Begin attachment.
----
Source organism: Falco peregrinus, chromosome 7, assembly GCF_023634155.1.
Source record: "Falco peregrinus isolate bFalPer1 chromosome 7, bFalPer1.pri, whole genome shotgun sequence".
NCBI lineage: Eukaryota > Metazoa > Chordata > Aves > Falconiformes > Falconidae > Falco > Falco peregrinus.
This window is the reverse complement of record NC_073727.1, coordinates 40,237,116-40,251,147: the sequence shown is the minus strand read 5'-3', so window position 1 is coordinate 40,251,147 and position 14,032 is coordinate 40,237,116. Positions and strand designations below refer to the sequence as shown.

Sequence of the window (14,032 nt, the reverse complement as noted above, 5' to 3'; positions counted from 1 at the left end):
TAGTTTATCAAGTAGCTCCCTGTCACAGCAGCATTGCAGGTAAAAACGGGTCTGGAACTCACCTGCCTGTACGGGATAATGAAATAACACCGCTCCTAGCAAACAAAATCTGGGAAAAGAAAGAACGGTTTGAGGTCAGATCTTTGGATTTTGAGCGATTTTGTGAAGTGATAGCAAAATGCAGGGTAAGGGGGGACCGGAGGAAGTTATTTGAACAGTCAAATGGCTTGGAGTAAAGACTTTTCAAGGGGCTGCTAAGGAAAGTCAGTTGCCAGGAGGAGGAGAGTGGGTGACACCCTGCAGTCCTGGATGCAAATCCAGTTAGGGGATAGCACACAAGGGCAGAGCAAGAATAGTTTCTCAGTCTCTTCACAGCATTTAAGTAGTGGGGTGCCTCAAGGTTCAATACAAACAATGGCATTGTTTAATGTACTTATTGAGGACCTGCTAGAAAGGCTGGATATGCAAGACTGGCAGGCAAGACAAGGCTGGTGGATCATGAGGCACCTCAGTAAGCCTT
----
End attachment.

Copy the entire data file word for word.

Source organism: Falco peregrinus, chromosome 7, assembly GCF_023634155.1.
Source record: "Falco peregrinus isolate bFalPer1 chromosome 7, bFalPer1.pri, whole genome shotgun sequence".
NCBI lineage: Eukaryota > Metazoa > Chordata > Aves > Falconiformes > Falconidae > Falco > Falco peregrinus.
This window is the reverse complement of record NC_073727.1, coordinates 40,237,116-40,251,147: the sequence shown is the minus strand read 5'-3', so window position 1 is coordinate 40,251,147 and position 14,032 is coordinate 40,237,116. Positions and strand designations below refer to the sequence as shown.

Sequence of the window (14,032 nt, the reverse complement as noted above, 5' to 3'; positions counted from 1 at the left end):
TAGTTTATCAAGTAGCTCCCTGTCACAGCAGCATTGCAGGTAAAAACGGGTCTGGAACTCACCTGCCTGTACGGGATAATGAAATAACACCGCTCCTAGCAAACAAAATCTGGGAAAAGAAAGAACGGTTTGAGGTCAGATCTTTGGATTTTGAGCGATTTTGTGAAGTGATAGCAAAATGCAGGGTAAGGGGGGACCGGAGGAAGTTATTTGAACAGTCAAATGGCTTGGAGTAAAGACTTTTCAAGGGGCTGCTAAGGAAAGTCAGTTGCCAGGAGGAGGAGAGTGGGTGACACCCTGCAGTCCTGGATGCAAATCCAGTTAGGGGATAGCACACAAGGGCAGAGCAAGAATAGTTTCTCAGTCTCTTCACAGCATTTAAGTAGTGGGGTGCCTCAAGGTTCAATACAAACAATGGCATTGTTTAATGTACTTATTGAGGACCTGCTAGAAAGGCTGGATATGCAAGACTGGCAGGCAAGACAAGGCTGGTGGATCATGAGGCACCTCAGTAAGCCTT